Trump's Policy Of Forcing Immigrants To Wait In Mexico Has Been Blocked By A Federal Appeals Court

A couple of immigrant children camp out on the Mexican shore of the Suchiate River on the border with Guatemala, with a line of Mexican National Guard members behind them, Jan. 20.

A federal appeals court on Friday blocked the Trump administration’s policy of forcing asylum-seekers to wait in Mexico while their cases are processed in the US, delivering a major setback to efforts to restrict migration at the southern border.

The so-called Remain in Mexico Policy — officially called the Migration Protection Protocols — has sent roughly 60,000 asylum-seekers to Mexico as they await the outcome of their immigration proceedings in the US. The policy, which first went into place in early 2019, has been a pillar of the Trump administration’s approach to not only restrict asylum access but also deter those seeking protection from coming to the border. In the meantime, immigrant advocates have reported cases of kidnapping, rape, torture, and other violent attacks against those forced to wait in Mexico.

US 9th Circuit Court of Appeals judges William Fletcher and Richard Paez in California ruled to affirm a 2019 preliminary injunction blocking the policy.

“The MPP has had serious adverse consequences for the individual plaintiffs. Plaintiffs presented evidence in the district court that they, as well as others returned to Mexico under the MPP, face targeted discrimination, physical violence, sexual assault, overwhelmed and corrupt law enforcement, lack of food and shelter, and practical obstacles to participation in court proceedings in the United States,” the panel wrote.

Judge Ferdinand F. Fernandez dissented.

The ruling Friday was met with celebration by immigrant advocates and others within the Department of Homeland Security who had long had serious concerns with MPP. Many asylum officers, housed within the US Citizenship and Immigration Services, have criticized the policy as they have been forced to implement it. The union representing the group even wrote an amicus brief imploring the 9th Circuit judges to immediately block the policy, a filing the panel cited in its decision Friday.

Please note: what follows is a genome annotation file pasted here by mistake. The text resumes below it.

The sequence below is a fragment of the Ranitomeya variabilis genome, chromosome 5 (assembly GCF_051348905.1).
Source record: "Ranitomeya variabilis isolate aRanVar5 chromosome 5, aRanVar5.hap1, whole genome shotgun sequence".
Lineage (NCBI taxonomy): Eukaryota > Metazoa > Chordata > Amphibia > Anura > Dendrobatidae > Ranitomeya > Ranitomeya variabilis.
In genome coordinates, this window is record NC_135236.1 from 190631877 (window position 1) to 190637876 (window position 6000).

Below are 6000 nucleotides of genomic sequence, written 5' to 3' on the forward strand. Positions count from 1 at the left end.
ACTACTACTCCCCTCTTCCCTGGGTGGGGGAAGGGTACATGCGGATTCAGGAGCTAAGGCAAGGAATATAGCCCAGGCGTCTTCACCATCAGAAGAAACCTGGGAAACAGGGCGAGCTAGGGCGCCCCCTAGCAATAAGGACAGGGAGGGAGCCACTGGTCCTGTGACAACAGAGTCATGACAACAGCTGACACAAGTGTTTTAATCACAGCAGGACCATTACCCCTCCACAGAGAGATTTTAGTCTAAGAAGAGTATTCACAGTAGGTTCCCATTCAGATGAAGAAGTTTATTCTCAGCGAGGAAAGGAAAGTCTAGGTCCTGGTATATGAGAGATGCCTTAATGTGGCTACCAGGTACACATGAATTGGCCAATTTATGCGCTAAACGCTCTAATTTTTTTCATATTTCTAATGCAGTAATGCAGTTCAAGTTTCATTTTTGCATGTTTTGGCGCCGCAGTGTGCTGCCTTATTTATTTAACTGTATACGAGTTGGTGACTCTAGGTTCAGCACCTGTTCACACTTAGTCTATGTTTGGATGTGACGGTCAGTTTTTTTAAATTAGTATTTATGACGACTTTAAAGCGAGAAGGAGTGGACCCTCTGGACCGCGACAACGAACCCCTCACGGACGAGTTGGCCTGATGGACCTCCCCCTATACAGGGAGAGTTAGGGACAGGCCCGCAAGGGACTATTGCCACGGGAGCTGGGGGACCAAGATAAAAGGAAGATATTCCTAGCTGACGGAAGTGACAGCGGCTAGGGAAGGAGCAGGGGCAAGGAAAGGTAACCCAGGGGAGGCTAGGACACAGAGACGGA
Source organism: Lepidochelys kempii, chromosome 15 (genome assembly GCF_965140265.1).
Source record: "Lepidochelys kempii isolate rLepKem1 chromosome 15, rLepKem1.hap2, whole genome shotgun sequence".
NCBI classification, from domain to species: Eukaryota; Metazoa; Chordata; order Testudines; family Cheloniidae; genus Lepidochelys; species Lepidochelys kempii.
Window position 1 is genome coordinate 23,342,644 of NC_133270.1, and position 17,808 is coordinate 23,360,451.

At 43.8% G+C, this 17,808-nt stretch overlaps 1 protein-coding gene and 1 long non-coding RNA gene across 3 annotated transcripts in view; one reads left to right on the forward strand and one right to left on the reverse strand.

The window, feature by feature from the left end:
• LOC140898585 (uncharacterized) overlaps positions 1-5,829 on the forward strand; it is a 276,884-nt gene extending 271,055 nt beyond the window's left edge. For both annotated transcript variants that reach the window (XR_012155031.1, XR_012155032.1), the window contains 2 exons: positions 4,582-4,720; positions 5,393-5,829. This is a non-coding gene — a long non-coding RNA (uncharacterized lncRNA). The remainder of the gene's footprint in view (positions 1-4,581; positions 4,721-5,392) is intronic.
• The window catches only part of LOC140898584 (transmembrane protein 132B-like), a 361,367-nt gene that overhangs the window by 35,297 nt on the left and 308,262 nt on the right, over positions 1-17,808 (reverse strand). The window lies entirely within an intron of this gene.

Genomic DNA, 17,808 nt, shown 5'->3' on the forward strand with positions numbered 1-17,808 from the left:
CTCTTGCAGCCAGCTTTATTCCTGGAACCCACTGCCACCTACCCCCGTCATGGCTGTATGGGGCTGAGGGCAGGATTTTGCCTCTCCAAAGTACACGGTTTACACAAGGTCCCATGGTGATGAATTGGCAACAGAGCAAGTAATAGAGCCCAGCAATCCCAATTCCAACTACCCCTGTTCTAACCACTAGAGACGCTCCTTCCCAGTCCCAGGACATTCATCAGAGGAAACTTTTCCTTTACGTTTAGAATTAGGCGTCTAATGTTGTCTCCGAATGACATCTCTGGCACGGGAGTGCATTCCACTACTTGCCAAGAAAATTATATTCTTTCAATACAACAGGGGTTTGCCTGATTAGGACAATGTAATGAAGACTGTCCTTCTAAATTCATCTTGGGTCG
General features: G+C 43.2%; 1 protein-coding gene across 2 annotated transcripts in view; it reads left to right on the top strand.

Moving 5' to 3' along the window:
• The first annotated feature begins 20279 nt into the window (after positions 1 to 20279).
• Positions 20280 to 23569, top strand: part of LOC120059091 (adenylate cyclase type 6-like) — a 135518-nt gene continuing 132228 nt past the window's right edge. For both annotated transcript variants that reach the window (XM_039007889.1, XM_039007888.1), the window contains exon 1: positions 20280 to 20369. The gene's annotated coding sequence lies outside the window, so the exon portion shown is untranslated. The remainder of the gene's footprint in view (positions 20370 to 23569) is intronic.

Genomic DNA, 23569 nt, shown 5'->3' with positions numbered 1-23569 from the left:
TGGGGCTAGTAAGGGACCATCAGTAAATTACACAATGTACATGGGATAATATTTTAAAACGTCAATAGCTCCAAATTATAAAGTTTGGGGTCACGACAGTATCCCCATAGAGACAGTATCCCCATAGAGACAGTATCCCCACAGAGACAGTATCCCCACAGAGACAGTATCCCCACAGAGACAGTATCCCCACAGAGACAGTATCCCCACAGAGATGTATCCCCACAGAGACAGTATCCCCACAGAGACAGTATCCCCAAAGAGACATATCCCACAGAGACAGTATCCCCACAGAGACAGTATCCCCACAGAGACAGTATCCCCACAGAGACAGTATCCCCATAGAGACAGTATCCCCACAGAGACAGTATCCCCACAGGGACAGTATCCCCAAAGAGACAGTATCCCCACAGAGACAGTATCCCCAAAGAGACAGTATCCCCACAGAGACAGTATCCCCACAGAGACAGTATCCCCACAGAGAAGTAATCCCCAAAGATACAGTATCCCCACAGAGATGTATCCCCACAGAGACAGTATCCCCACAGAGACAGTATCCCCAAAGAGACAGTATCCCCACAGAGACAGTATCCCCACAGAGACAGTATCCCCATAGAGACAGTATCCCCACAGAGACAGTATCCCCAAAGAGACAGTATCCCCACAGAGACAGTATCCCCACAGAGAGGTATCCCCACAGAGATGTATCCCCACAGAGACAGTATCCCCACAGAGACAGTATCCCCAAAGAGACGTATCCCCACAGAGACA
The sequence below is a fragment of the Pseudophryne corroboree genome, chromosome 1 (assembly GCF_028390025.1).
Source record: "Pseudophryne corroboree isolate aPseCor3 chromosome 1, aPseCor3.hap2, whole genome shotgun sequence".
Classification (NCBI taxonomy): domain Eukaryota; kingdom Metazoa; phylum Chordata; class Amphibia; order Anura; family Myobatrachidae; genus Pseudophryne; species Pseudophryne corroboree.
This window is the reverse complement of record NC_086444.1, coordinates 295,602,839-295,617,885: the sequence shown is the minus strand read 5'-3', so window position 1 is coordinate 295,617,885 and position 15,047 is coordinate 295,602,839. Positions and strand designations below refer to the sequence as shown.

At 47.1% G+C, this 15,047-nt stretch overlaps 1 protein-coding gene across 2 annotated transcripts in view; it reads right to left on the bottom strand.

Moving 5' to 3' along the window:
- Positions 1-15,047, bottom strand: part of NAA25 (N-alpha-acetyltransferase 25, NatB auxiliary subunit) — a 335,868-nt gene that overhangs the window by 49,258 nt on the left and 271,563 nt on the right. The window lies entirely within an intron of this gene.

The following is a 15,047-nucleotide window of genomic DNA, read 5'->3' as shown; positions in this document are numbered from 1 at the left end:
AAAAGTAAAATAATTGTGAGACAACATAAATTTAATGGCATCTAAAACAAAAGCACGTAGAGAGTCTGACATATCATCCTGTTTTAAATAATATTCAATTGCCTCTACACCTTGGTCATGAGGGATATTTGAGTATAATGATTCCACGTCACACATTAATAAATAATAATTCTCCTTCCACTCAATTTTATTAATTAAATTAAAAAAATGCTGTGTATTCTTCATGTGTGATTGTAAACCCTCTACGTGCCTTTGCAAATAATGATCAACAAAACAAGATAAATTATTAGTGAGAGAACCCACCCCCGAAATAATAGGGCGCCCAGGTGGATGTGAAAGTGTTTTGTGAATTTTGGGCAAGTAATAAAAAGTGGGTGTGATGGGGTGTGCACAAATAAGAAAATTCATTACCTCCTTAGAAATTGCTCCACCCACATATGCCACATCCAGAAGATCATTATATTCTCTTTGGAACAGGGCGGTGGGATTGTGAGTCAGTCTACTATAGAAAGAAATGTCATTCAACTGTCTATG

Demonstrators with Witness at the Border hold up paper hearts as buses holding immigrant deportees arrive at the Brownsville-South Padre Island International Airport in Brownsville, Texas.

“This injunction restores some semblance of reason to asylum policy that has become increasingly bizarre and illegal over the last two years,” one asylum officer, who spoke on the condition of anonymity, told BuzzFeed News.

Another officer added: “This program has been an absolute disgrace. When applicants return for MPP screenings after already waiting in Mexico for months, they have almost all been personally harmed, many by Mexican police.”

With members of the Mexican National Guard behind them, a man carries a child on the Mexican shore of the Suchiate River on the border with Guatemala, Jan. 20, 2020.

The decision to implement the Migration Protection Protocols in early 2019 came amid a surge of families crossing the border and claiming asylum. In the early days of the policy, the administration was seeing upwards of 100,000 border crossers a month. In recent months, those numbers have dropped precipitously.

“Regardless of your position on MPP, if you measure success in resulting in a number of apprehensions at the southern border, then it has been a resounding success,” said one former DHS official. “The question now will be in an election year what steps are they going to take in response to this injunction? Because in this election year, I don’t think they can afford for the numbers to go back to late 2018 or 2019 levels.”